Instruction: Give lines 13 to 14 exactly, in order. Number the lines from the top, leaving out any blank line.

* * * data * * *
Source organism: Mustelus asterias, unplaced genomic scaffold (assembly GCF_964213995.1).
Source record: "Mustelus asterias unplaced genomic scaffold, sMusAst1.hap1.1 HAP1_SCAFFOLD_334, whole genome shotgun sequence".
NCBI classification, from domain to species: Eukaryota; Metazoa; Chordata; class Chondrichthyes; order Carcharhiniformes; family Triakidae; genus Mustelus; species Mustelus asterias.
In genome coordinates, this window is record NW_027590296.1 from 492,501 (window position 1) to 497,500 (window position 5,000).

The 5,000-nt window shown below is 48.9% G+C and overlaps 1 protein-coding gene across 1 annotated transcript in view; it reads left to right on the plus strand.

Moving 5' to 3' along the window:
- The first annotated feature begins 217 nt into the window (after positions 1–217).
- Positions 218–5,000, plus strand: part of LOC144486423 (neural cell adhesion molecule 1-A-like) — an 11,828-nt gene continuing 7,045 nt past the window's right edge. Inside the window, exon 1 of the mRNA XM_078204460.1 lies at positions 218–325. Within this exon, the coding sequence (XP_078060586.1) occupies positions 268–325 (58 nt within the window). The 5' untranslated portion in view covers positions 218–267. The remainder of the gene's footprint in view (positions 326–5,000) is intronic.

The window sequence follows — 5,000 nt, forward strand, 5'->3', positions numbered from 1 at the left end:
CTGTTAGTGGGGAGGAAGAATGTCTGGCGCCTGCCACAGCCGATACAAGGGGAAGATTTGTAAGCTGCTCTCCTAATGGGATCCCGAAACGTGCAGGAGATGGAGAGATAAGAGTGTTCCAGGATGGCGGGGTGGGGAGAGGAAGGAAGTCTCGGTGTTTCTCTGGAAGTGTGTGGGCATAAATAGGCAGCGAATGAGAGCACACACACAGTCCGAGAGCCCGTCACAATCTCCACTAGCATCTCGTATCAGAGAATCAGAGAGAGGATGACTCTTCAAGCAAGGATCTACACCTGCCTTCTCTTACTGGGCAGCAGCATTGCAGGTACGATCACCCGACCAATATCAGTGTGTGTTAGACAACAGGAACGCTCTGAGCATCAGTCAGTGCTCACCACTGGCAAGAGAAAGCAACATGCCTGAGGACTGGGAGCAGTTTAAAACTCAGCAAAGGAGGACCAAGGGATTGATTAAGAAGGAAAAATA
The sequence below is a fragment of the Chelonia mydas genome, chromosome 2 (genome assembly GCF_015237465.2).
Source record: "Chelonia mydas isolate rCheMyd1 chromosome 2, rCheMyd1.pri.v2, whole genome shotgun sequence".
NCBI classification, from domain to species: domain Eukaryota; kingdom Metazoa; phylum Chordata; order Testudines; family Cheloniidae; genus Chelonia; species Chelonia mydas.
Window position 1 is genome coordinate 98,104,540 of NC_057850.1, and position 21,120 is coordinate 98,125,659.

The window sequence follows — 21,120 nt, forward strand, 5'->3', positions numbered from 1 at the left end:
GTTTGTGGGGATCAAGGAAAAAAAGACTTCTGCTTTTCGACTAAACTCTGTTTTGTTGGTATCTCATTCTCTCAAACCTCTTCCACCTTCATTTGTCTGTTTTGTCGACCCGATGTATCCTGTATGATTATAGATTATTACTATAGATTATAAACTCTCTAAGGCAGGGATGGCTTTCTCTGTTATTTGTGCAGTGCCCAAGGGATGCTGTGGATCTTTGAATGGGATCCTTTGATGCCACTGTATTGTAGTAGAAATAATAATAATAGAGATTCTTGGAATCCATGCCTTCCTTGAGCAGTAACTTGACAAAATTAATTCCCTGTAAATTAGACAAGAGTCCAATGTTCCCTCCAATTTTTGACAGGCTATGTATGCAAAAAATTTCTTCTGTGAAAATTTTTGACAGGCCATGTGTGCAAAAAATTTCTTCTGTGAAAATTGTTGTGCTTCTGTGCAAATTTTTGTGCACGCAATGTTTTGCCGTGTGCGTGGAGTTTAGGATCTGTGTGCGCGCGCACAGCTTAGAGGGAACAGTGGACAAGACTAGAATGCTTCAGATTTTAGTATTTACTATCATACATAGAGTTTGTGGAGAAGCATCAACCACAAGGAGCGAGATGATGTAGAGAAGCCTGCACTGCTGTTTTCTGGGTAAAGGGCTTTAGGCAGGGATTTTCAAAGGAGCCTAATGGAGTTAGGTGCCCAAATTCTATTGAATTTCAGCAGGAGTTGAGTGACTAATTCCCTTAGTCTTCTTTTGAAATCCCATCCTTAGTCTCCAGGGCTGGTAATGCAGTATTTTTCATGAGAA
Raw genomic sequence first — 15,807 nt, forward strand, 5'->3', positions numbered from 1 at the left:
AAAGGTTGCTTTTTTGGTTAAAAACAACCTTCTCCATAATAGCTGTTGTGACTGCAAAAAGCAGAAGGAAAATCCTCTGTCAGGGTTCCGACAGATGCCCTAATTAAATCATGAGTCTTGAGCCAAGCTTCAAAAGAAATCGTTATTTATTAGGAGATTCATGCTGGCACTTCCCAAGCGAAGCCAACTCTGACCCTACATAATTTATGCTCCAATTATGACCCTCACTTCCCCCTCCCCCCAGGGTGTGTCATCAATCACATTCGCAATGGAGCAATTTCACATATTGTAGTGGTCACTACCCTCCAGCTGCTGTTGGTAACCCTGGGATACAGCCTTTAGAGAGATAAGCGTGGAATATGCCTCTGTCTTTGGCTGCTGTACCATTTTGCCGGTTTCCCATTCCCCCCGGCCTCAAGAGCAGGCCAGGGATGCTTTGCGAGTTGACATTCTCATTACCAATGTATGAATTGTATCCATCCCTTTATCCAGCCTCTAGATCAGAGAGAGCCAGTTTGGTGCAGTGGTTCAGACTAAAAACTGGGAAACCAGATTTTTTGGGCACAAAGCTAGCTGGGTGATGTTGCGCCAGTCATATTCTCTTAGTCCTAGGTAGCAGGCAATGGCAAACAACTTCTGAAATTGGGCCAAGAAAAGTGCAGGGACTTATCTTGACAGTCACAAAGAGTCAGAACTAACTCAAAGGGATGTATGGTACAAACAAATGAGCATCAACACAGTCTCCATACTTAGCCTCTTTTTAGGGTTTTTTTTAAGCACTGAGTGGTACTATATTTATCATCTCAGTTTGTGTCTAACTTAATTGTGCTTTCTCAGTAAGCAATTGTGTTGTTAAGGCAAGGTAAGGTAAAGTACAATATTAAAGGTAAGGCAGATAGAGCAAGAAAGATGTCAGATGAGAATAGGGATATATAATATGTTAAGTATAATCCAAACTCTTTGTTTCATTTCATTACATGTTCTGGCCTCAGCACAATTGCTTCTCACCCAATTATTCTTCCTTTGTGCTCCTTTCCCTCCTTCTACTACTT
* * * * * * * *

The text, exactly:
NCBI classification, from domain to species: domain Eukaryota; kingdom Metazoa; phylum Chordata; order Testudines; family Cheloniidae; genus Chelonia; species Chelonia mydas.
Window position 1 is genome coordinate 98,104,540 of NC_057850.1, and position 21,120 is coordinate 98,125,659.